The Kindle DX Is More Than Just A New Device, It's A Step In The Same Direction
If you are at all plugged into the tech world, chances are you're tired of reading about the Amazon Kindle DX. I am too. So why I am writing about it? With all the hype about the new device, some may not realize its ultimate significance. To be sure, the DX offers a wide variety of new features that the old Kindle couldn't muster. It's a newspaper, a magazine, a textbook. It's saving trees. It's making a small dent in the pulp and paper industry. In essence, it's a big changer.
One oft-overlooked feature of the Kindle's usefulness is the replacement potential that it provides for personal documents. Look around your desk. Right now, chances are there are dozens of papers-either in stacks, in letters, or in files. Actual paper. The new device is intended to replace on-your-desk paper with on-your-Kindle files.
Think about it. When you take away newspapers, magazines, and the clutter of miscellaneous-but-necessary paper in our lives, we're left with very few paper products to deal with.
That's what the Kindle is doing. They are taking the bits of paper away from us. Little by little. I realize that a host of objections can be raised against the total absence of paper from our daily lives. Paper is still necessary and important. However, this is only generation #3 of the Kindle. As long as the Amazon machine keeps running, the Kindle will, too. And as it develops, progresses, and takes over, paper will become more and more antiquated.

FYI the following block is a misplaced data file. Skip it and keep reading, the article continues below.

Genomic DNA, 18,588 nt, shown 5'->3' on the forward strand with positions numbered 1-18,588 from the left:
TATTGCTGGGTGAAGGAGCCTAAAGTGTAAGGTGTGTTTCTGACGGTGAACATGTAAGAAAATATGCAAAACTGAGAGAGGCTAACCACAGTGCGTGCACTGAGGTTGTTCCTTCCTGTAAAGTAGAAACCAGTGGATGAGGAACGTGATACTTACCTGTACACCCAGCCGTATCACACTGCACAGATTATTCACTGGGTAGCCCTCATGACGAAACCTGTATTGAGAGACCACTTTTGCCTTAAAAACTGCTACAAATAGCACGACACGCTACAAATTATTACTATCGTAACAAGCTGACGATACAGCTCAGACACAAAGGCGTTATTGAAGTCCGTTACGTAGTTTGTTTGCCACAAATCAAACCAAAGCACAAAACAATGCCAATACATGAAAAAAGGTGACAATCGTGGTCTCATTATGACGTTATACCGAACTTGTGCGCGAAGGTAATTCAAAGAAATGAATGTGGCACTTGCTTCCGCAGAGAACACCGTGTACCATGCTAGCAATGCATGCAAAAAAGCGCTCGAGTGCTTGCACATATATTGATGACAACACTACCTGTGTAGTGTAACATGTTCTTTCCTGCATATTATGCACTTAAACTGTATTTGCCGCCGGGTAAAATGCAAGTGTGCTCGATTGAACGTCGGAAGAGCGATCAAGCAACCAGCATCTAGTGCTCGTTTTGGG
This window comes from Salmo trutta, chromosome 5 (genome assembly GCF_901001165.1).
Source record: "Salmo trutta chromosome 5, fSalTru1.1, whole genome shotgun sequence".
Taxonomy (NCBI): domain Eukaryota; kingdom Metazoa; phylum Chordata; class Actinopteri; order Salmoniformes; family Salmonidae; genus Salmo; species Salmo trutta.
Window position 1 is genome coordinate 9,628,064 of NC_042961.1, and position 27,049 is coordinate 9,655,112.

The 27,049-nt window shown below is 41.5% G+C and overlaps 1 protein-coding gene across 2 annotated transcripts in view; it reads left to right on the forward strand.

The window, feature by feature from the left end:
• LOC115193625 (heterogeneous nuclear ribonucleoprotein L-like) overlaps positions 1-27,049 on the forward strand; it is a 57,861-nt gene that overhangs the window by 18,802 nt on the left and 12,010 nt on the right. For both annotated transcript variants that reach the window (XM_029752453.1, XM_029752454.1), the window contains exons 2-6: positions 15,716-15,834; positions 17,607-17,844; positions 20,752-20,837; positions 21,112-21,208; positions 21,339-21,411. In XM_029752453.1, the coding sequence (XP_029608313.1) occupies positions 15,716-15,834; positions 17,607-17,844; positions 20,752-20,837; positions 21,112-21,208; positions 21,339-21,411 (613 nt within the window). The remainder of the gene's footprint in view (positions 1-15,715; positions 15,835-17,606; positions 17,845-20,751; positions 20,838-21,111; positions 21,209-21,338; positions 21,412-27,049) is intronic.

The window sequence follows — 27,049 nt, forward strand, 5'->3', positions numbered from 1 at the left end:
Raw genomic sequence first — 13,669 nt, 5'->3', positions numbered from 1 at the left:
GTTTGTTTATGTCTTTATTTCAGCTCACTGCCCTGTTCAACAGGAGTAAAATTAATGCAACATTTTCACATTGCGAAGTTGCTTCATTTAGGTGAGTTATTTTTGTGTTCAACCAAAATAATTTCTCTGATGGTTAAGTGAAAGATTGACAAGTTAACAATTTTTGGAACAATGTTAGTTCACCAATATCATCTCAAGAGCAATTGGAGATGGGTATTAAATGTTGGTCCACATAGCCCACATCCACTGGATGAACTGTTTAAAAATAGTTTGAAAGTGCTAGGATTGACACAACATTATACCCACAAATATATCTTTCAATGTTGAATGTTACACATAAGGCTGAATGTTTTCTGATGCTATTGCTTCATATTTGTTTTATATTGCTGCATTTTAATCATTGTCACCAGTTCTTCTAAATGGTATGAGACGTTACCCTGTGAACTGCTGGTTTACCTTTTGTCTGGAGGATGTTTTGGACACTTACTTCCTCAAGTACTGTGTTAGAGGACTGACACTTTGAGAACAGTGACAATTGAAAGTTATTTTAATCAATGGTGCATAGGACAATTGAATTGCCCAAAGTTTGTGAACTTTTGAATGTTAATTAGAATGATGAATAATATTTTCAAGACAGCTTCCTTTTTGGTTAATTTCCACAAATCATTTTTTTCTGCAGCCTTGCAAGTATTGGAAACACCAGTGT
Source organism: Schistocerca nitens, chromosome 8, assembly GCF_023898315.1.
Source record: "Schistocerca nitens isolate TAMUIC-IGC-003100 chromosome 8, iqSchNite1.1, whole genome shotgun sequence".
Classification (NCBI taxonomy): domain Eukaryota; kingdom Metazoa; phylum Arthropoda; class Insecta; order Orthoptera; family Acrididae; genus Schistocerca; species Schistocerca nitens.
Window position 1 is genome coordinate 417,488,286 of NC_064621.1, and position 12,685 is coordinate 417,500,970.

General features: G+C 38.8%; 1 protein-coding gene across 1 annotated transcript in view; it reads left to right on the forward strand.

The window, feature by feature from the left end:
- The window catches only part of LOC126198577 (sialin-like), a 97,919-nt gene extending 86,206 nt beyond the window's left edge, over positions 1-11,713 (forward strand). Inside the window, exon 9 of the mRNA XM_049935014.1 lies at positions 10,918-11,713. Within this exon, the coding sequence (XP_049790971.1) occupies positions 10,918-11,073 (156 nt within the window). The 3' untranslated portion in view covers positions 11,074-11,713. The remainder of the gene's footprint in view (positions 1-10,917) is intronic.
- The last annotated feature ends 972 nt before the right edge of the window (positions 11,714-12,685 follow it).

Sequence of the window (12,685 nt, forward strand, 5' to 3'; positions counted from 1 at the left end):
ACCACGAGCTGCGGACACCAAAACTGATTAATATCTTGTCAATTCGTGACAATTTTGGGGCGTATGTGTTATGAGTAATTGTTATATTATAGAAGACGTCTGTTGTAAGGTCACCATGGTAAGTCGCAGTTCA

Recent history proves this point. With the rise of computers came a remarkable decline in everyday paper use. Important files are stored electronically. Ask any doctor's office, any school records office, any corporate executive, and any author where their bulk of their files are kept. They will no longer point to the ugly metal filing cabinets. No, it's all on the network or on the hard drive. It's all online.
While the Kindle DX is a nifty new device, it is also a step in the same direction-the ultimate elimination of all things paper.
About the Author:
Staff Writer for ClicksToday
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